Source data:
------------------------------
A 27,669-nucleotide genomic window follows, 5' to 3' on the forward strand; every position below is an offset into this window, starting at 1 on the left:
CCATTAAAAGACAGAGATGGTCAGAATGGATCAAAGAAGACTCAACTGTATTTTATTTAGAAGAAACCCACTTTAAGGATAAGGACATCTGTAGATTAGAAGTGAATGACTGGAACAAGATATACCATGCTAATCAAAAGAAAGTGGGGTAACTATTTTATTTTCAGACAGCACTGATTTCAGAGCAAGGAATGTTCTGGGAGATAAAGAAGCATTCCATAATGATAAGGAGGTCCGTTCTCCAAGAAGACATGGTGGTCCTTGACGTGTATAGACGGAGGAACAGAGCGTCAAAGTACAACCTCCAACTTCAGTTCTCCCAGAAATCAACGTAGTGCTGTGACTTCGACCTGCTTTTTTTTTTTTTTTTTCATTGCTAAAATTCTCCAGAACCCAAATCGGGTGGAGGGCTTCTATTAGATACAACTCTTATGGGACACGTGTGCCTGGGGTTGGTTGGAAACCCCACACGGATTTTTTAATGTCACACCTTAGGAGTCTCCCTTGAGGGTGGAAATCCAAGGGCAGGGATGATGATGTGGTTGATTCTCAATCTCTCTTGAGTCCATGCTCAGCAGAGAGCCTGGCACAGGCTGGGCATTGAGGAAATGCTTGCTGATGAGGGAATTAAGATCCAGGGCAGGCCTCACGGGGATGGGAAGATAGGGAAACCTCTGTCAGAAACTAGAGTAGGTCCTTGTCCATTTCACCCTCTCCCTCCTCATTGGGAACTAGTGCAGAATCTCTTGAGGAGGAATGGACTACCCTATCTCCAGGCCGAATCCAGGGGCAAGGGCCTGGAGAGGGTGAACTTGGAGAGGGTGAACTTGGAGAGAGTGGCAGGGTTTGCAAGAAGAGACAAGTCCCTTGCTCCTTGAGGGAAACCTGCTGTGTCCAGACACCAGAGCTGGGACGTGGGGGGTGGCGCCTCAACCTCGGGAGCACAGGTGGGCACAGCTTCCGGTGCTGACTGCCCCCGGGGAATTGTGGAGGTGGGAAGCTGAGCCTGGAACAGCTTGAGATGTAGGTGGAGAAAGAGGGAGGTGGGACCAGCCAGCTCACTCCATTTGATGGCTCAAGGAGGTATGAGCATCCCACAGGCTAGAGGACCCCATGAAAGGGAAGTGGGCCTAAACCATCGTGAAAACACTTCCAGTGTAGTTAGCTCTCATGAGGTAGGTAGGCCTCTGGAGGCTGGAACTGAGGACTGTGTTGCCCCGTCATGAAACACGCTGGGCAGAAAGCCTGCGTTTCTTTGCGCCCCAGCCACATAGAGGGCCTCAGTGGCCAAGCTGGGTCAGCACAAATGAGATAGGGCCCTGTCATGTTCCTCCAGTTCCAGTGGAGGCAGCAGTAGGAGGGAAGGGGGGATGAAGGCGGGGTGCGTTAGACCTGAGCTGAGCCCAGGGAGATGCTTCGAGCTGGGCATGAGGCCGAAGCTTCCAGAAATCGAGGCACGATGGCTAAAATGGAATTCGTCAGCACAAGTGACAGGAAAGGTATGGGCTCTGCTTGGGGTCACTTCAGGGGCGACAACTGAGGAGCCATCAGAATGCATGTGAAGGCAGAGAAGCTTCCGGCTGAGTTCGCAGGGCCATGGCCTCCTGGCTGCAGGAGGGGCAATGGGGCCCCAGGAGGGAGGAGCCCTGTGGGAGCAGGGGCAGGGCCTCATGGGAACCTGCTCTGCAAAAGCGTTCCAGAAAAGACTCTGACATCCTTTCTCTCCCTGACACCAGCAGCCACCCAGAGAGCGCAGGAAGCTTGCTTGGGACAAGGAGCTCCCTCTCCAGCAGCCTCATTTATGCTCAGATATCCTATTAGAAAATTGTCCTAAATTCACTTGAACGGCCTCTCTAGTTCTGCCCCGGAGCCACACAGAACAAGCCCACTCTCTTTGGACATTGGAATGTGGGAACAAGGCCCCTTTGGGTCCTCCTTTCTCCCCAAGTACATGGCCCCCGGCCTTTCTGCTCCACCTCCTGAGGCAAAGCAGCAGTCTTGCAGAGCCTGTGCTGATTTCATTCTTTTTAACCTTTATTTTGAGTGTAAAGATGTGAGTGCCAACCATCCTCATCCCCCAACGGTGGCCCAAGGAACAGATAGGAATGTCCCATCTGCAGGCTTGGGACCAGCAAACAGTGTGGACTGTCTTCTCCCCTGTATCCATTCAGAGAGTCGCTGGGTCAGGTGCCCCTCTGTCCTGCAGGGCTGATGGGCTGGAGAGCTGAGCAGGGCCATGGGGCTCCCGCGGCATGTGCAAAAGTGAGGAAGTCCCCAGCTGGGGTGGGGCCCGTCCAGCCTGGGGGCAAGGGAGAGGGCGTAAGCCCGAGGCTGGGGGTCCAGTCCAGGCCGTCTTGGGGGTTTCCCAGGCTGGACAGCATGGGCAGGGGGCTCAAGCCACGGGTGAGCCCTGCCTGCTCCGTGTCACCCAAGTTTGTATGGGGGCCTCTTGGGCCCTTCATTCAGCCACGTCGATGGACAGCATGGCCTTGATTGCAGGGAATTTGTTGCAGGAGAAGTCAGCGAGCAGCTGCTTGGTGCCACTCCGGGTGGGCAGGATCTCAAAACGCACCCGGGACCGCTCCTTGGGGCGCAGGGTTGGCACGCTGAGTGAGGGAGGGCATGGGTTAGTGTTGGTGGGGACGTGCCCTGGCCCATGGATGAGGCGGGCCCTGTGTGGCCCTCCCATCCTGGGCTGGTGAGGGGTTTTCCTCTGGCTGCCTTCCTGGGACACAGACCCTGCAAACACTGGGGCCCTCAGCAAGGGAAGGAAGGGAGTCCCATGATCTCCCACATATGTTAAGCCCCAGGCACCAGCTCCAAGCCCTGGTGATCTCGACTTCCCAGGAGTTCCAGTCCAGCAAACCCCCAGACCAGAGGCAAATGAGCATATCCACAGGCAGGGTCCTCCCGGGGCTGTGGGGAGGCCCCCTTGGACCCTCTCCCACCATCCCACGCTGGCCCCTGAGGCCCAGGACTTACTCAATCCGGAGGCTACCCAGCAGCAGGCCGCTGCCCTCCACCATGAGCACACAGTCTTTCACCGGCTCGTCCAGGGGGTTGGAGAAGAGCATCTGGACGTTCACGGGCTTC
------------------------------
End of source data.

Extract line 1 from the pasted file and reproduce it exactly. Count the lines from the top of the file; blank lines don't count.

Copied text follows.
A 27,669-nucleotide genomic window follows, 5' to 3' on the forward strand; every position below is an offset into this window, starting at 1 on the left: